Fentanyl is now a fact of the Ohio drug trade. It is incredibly dangerous. Anyone who takes it regularly is at high risk of overdose and death. The only way to undo some of the damage fentanyl has done is to make treatment available to the people the drug has ensnared.
In 2014, more people died from drug overdoses in Ohio than in any other state. That year, heroin killed 1,196 of the 2,531 Ohioans who died from drug overdoses. The most common cause of drug death in the state in 2014, heroin has killed at least one thousand people every year since 2014.
Remarkably, heroin is no longer the most fatal drug in Ohio. In the same way that heroin supplanted prescription opioids as Ohio’s most common killer, fentanyl has outpaced heroin. To understand the heroin trade and its awful effects, you have to understand the way prescription opioids have entered the black market.
Prescription Opioids and Heroin in Ohio
Heroin attracted a steady following for most of the 20th century. However, in Ohio and elsewhere, its use was mainly limited to big cities like Cleveland and Cincinnati. That started to change in the 2000s, as heroin appeared in small towns across the state where it previously hadn’t been a problem.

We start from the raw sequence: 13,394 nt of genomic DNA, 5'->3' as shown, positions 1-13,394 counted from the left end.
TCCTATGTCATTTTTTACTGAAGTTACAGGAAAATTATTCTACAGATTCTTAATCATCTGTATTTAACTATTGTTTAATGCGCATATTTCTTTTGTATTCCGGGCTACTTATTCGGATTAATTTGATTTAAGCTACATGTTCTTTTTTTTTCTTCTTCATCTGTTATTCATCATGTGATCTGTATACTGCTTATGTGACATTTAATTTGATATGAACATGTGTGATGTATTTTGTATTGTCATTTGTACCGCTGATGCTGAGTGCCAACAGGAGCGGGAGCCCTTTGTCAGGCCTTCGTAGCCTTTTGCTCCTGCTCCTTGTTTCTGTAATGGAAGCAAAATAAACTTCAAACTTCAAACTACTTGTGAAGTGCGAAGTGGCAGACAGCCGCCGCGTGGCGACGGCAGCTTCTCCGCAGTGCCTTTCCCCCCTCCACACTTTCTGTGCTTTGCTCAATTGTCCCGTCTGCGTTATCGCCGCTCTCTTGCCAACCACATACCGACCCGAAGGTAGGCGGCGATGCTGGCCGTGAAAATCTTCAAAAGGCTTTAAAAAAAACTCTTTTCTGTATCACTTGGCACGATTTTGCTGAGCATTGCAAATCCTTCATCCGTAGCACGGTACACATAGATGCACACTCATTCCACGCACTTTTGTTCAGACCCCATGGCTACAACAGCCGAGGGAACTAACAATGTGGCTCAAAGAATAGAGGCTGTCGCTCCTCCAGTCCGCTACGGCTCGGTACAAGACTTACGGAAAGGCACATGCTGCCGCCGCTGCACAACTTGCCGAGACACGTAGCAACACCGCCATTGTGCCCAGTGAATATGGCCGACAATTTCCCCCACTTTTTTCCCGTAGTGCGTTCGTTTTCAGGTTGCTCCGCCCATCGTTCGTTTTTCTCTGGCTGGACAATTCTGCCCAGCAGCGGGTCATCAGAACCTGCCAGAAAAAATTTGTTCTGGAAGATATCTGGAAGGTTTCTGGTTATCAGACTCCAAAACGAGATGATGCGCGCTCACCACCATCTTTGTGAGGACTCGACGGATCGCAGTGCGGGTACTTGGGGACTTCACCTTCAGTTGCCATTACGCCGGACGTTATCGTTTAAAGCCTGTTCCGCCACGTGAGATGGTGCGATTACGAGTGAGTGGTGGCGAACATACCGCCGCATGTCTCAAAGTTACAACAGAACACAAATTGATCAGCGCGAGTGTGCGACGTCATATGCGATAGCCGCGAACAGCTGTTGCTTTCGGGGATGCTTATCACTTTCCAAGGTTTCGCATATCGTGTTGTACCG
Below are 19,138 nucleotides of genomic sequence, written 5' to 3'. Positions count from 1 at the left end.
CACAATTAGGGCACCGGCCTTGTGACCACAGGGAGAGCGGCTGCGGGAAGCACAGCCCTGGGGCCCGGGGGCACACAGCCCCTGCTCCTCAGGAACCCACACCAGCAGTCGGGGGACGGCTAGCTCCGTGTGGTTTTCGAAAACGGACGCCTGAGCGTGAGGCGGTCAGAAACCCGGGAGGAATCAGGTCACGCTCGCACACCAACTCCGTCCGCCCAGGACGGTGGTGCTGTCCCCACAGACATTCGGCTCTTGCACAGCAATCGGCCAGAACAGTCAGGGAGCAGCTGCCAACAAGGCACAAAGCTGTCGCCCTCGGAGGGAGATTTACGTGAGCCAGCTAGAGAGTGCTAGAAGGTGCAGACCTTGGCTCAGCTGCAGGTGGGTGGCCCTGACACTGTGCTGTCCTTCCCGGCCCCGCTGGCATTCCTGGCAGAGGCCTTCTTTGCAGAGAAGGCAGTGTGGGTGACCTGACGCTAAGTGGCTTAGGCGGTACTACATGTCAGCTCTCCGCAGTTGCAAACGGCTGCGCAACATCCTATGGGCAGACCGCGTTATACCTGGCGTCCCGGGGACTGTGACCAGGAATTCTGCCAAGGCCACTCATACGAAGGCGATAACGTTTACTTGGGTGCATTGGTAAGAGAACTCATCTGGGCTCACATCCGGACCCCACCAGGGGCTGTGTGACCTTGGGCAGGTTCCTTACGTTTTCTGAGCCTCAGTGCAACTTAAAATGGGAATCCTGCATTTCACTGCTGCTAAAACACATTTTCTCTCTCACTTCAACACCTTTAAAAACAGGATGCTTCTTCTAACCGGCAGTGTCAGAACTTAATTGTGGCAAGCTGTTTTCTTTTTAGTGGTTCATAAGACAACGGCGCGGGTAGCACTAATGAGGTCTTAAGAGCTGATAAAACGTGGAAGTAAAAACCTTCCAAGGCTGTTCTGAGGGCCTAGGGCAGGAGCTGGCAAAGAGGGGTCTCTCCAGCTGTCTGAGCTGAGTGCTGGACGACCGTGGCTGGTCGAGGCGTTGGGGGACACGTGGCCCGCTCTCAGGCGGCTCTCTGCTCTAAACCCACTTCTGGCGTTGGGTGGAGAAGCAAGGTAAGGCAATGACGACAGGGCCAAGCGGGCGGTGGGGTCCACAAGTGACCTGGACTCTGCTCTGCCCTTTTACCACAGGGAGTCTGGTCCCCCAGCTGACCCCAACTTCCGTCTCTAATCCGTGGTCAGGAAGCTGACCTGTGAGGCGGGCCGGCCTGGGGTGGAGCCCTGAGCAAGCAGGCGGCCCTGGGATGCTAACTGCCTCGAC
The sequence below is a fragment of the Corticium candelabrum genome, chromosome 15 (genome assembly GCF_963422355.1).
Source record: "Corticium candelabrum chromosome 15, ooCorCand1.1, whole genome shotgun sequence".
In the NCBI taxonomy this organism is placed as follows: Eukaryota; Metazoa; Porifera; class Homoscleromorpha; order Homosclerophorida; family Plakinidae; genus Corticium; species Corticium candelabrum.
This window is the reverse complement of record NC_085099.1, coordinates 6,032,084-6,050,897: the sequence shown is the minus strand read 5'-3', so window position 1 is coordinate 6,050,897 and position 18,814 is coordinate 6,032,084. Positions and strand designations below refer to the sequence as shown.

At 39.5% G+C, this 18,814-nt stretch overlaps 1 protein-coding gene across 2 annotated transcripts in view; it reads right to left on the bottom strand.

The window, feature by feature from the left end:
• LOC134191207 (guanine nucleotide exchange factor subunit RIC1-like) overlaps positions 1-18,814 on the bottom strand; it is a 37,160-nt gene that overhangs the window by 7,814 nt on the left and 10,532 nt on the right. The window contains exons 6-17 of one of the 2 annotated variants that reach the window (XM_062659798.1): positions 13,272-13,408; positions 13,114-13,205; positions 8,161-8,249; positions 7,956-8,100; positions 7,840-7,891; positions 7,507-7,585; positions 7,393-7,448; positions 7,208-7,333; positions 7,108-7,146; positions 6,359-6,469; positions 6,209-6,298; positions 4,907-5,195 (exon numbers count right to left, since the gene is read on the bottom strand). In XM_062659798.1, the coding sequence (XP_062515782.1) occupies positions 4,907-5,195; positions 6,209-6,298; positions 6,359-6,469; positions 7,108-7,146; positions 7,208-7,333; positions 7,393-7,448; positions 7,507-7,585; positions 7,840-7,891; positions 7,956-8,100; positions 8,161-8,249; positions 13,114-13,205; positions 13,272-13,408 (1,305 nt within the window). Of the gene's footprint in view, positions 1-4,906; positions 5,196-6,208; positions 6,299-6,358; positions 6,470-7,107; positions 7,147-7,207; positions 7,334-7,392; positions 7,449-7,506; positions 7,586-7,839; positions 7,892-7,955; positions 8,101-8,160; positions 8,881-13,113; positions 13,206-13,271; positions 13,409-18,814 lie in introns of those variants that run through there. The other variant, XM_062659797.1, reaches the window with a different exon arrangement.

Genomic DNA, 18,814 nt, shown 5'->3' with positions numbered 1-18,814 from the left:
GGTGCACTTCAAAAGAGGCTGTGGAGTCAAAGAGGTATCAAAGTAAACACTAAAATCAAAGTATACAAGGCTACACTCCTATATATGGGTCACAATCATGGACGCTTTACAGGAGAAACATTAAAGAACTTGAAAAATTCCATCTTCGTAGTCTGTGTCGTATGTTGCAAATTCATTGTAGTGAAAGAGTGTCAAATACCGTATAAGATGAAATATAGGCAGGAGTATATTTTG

The ’90s marked the beginning of the sudden heroin boom. That’s when large pharmaceutical companies convinced the medical profession to prescribe large amounts of prescription opioid painkillers such as Vicodin and Percocet for chronic pain patients.
The companies flooded Ohio and the rest of the United States with prescription pain pills. Ohio pharmacists gave patients 784 million doses of prescription opioids on average every year between 2011 and 2013. That’s enough to give every Ohioan 67 doses.
With such an abundant supply of prescription opioids, it’s no surprise that more and more people misused or became addicted to prescription opioids. Ohioans started to misuse prescription opioids, for example, after an operation or after sampling medication that a patient in their household had left in the medicine cabinet. Over the span of roughly ten years, there was a large pool of people who found themselves suddenly addicted to prescription opioids.
That’s where heroin comes in. Prescription painkillers are very similar chemically to heroin, but they’re much harder to obtain, especially since doctors began cutting back on prescribing opioids for pain management. Many heroin users — as many as three in four — misused prescription painkillers before they started on heroin. Prescription painkillers are expensive, and they’re controlled by doctors and pharmacists.